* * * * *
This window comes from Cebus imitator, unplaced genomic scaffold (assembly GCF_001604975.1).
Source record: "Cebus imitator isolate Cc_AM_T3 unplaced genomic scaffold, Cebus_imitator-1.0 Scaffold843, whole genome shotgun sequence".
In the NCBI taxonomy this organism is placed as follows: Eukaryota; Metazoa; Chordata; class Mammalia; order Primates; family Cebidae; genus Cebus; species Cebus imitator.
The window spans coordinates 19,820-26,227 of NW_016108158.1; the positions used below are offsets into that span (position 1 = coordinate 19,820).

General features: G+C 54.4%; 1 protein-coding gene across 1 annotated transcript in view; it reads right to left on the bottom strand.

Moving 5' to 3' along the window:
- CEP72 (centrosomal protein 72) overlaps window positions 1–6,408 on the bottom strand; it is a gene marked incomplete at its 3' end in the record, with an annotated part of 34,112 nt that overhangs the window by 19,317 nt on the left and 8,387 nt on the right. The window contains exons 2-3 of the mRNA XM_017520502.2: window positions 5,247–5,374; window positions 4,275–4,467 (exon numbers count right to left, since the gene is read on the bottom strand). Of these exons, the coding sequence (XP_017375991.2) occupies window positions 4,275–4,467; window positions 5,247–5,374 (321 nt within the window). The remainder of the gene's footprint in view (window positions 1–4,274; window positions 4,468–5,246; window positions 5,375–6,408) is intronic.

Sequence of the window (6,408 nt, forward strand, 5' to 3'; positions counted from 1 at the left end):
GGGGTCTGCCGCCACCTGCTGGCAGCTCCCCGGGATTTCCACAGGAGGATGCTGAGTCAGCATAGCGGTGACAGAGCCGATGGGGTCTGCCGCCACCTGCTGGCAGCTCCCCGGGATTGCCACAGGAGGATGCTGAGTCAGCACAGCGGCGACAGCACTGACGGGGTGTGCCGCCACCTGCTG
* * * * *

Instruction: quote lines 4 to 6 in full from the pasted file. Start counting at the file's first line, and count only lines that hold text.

The window spans coordinates 19,820-26,227 of NW_016108158.1; the positions used below are offsets into that span (position 1 = coordinate 19,820).

General features: G+C 54.4%; 1 protein-coding gene across 1 annotated transcript in view; it reads right to left on the bottom strand.

Moving 5' to 3' along the window: